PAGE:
Nonwoven fabrics are engineered fabrics that may be a limited life fabric, disposable-use fabric or a very durable fabric. Nonwoven fabrics provide specific functions such as absorbency, liquid repellency, resilience, stretch, softness, strength, flame resilience, flame retardancy, washability, cushioning,
filtering, and bacterial barrier and sterility. These properties are often combined to create fabrics suited for specific jobs, while achieving a good balance between product use-life and cost. In combination with other materials, they provide a spectrum of products with diverse properties and are used alone or as components of apparel, home furnishings, health care, engineering, and industrial and consumer goods.
Nonwovens can be converted by many means and can be a vital part of a filtration system. Pleated cartridges or panels, slit rolls for coolant filters, bags for airs or liquid, pockets, pads, wound elements and more can be used for many applications which range from drinking water to engine oil, from hospital air cleaners to hot gas filtration, from donor blood to jet fuel.
General Production Process of Nonwovens
Nonwovens emerged from the textile, paper, plastic and leather industries and from there a separate, innovative and completely flexible industry has evolved. The production of nonwovens can be described as taking place in three stages, although modern technology allows an overlapping of the stages, and in some cases all three stages can take place at the same time.
The three stages are : Web Formation ▶ Web Bonding ▶ Finishing Treatments
Nonwoven manufacturing starts by arranging fibers in a sheet or web. The fibers can be staple fibers packed in bales or filaments extruded from molten polymer granules. Three basic methods are used to form a web, and nonwovens are usually referred to by one of these methods :
Drylaid process :
In what is called a carding machine, a web is formed out of the staple fibers using several rotating rollers fitted with fine wires.
Wetlaid process :
The fibers are distributed very finely and evenly in water, and passed over a belt screen, where the water is extracted, and the web thus produced laid onto a belt and then bonded.
Spunbonding process :
In this method, the nonwoven is produced in a single continuous process. The raw material is melted, spun through narrow jets to form endless fibers, stretched by hot air flows, and laid into a web.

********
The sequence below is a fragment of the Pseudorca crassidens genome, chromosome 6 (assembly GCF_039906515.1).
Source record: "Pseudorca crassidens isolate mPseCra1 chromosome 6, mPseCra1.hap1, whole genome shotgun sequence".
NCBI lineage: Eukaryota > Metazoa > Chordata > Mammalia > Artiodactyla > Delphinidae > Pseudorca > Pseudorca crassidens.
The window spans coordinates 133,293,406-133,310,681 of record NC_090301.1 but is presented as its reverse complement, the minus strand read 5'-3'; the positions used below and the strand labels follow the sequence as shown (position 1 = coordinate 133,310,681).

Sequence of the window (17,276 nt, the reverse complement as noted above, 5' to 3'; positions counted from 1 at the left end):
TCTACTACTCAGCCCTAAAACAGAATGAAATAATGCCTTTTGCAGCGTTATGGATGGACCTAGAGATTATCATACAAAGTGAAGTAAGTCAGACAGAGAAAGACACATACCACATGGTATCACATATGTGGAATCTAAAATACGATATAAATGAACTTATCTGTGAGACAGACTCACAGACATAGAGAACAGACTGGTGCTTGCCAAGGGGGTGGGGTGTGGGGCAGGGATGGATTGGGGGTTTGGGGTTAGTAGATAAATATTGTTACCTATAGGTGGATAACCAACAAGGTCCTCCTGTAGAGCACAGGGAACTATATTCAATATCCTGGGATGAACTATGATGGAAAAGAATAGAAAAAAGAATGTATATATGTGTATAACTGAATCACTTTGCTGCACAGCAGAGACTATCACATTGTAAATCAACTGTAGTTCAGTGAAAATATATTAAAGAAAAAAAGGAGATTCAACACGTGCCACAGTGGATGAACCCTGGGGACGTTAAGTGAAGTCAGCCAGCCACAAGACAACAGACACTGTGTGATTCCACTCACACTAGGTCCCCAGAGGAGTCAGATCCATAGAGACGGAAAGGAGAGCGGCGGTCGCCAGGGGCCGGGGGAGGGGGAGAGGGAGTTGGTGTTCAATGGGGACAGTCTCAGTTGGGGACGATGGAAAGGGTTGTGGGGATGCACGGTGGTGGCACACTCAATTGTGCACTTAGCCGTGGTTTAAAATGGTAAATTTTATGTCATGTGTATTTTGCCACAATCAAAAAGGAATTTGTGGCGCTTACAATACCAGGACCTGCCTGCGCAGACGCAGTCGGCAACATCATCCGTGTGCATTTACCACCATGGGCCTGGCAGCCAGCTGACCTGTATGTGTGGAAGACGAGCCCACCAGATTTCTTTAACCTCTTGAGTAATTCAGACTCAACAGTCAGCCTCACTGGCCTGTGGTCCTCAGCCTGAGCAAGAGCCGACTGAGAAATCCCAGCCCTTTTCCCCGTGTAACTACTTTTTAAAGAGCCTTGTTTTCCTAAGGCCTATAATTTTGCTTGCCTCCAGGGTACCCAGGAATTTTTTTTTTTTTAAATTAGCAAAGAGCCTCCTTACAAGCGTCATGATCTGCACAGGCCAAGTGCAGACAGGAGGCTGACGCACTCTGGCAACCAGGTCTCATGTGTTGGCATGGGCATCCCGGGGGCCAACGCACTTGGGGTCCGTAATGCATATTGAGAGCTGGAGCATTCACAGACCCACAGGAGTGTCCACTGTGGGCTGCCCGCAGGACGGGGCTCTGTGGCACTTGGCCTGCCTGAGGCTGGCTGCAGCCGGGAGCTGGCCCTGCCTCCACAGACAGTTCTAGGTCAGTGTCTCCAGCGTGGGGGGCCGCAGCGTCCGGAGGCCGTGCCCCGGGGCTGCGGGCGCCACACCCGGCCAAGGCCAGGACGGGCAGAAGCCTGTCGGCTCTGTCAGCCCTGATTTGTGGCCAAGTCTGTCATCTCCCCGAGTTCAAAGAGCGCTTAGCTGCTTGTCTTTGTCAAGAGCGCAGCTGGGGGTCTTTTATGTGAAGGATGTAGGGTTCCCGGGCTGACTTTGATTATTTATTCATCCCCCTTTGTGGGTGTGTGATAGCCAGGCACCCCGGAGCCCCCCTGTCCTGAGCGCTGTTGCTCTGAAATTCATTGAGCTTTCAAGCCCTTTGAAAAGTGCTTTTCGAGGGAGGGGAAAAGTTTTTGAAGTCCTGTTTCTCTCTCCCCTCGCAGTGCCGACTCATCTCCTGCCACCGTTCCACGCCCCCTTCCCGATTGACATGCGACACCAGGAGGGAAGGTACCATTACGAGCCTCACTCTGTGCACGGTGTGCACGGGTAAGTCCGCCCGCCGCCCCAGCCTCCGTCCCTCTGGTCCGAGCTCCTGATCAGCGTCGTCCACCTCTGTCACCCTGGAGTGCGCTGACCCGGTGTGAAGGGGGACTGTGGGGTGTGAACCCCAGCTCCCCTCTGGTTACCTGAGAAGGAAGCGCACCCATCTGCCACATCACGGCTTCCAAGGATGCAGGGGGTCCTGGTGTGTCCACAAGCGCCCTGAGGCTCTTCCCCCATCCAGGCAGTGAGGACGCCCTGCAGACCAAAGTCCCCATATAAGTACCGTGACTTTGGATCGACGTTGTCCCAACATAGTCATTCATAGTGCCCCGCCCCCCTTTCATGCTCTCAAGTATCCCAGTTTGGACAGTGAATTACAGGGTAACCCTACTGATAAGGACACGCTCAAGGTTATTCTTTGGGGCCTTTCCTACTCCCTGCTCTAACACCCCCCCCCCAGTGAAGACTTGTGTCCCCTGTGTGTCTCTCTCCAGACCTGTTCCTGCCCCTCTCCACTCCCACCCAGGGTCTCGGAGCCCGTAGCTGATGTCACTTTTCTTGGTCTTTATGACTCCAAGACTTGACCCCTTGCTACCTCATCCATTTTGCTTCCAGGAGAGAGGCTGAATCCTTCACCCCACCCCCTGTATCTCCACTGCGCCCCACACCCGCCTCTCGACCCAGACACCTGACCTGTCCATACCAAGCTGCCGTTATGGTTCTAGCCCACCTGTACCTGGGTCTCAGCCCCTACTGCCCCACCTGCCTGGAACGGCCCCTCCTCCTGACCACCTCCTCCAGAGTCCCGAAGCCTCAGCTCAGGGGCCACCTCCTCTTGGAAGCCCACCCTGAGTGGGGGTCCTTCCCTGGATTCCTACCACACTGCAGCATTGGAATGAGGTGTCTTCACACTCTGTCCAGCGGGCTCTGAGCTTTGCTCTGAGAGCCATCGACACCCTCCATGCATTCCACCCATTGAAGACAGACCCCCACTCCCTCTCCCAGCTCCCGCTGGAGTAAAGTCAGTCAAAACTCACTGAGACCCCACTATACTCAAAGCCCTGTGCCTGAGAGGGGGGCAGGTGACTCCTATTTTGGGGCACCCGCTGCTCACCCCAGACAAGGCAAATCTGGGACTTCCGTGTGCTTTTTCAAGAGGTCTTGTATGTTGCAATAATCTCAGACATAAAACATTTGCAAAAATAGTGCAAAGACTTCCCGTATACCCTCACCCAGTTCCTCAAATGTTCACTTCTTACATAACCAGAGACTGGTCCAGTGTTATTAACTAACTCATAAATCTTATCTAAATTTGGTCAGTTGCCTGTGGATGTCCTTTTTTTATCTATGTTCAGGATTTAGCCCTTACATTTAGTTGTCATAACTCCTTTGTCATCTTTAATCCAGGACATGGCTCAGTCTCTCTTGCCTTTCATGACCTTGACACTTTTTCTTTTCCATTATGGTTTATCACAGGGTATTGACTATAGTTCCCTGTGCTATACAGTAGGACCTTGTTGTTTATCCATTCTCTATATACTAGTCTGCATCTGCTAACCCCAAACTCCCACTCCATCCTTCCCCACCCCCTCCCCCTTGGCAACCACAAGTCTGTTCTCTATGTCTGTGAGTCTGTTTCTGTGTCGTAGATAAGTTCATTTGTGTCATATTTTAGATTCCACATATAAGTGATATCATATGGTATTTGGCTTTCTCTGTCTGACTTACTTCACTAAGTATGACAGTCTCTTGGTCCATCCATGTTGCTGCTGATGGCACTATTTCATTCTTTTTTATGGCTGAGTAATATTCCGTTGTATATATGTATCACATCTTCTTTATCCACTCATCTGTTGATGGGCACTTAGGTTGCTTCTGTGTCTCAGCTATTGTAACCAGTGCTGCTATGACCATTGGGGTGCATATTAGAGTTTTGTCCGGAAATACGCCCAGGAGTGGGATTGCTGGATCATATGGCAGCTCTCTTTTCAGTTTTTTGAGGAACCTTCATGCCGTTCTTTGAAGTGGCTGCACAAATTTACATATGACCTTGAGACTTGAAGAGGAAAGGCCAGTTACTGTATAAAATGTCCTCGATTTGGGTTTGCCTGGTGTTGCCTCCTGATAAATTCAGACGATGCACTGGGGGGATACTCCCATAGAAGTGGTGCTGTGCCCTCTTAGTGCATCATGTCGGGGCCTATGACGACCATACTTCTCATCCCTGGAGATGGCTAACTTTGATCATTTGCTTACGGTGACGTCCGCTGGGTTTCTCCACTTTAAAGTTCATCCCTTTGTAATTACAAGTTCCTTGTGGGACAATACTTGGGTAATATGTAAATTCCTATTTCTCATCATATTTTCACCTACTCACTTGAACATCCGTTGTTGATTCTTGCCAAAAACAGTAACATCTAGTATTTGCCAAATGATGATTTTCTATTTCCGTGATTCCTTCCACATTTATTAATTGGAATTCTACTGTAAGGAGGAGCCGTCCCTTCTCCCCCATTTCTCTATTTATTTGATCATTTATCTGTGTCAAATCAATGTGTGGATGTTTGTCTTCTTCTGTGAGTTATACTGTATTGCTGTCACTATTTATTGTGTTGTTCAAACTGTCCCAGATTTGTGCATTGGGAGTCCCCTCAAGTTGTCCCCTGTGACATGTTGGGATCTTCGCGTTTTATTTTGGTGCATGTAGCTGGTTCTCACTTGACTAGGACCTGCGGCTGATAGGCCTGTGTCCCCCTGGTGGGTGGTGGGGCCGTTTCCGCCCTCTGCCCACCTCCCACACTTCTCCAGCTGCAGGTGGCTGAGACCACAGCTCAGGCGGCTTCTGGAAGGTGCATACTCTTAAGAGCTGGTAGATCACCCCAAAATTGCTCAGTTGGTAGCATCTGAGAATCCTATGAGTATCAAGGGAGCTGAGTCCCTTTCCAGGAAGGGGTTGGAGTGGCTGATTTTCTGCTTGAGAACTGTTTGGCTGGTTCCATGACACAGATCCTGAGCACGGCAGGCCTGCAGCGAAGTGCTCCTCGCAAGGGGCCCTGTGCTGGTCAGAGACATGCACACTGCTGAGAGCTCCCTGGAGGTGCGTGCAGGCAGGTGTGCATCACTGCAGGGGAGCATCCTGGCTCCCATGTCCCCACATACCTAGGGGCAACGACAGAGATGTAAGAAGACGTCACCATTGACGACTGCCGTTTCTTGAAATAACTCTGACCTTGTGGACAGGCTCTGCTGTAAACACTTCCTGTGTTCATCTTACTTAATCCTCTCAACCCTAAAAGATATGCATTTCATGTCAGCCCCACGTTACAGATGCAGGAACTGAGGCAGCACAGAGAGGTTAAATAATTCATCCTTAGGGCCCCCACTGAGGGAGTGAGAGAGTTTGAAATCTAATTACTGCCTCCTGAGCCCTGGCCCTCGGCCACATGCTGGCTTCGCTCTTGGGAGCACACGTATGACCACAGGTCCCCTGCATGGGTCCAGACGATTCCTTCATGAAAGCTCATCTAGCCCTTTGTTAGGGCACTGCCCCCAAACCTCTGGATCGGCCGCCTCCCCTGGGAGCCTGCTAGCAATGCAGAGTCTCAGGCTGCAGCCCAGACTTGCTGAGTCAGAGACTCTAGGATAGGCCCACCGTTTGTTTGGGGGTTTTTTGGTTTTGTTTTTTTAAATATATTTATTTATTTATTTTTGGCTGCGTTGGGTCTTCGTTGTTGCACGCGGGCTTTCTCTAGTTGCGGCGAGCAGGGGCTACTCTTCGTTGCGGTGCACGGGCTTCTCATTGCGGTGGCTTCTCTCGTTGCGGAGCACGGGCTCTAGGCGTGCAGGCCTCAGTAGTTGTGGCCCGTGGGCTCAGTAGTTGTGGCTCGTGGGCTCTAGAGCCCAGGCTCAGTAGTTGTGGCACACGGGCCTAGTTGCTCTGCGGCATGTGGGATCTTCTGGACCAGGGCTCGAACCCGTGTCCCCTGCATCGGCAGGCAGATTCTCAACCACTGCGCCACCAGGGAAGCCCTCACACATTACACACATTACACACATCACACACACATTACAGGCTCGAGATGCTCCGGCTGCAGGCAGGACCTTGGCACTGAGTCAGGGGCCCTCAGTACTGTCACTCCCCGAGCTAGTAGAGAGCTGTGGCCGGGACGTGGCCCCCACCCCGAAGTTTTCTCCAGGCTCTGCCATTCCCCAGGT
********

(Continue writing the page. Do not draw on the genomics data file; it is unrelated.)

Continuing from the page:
Webs, other than spunlaid, have little strength in their unbonded form. The web must therefore be
consolidated in some way. This is effectively done through bonding, a vital step in the production of nonwovens.
There are three basic types of bonding :
Chemical (Adhesion) bonding :
A bond is established between the fibers of the web using a binding agent.
There are many ways of applying the binder. It can be applied uniformly by impregnating, coating or spraying or intermittently, as in print bonding.
Thermal bonding :
A web is bonded by passing through a hot rotating cylinder or hot air chamber. This method
uses the thermoplastic properties of certain synthetic fibers to form bonds under controlled heating.
Needle Punching :
Needles are pushed through the fiber web and pull fibers with them at withdrawal, so that the web bonds and thus obtains the requisite strength.
There is an opportunity to meet the needs of the customer even more precisely by modifying or adding to existing properties. A variety of different chemical substances can be used before or after binding, or various mechanical processes can be applied to the nonwovens after binding. Nonwovens can be made conductive, flame retardant, water repellent, porous, antistatic, breathable, absorbent and so on. They can also, for example, be coated, printed, flocked or dyed and can be combined with other materials to form complex laminates.
Manufacturing Process of Genplus Kafron® Nonwovens
Genplus Kafron® Nonwovens are produced by the needle punch process, and the needle punch process can be used on most types of webs to create bonded media. Barbed needles are punched vertically through the web, hooking tufts of fiber, which become bonded together. During this process, the web travels between two plates while it is pulled by draw rolls.
Special properties of nonwovens can be achieved by adding bonding fibers, antistatic fibers or other special fibers. It is also possible to
produce functional compound materials by needling fiber nonwovens to different kinds of base layers such as woven fabrics, foam layers or webs of laid threads. Webs of different characteristics can be needled together to produce a gradation of properties difficult to achieve by other means.
Benefits include strong bonded materials, which with additional binders are particularly suited for heavy weight and high denier fabrics. Applications include engine-intake filtration, industrial dust filtration, HVAC filtration, and air filtration media.
General Production Flow of Genplus Kafron® Nonwovens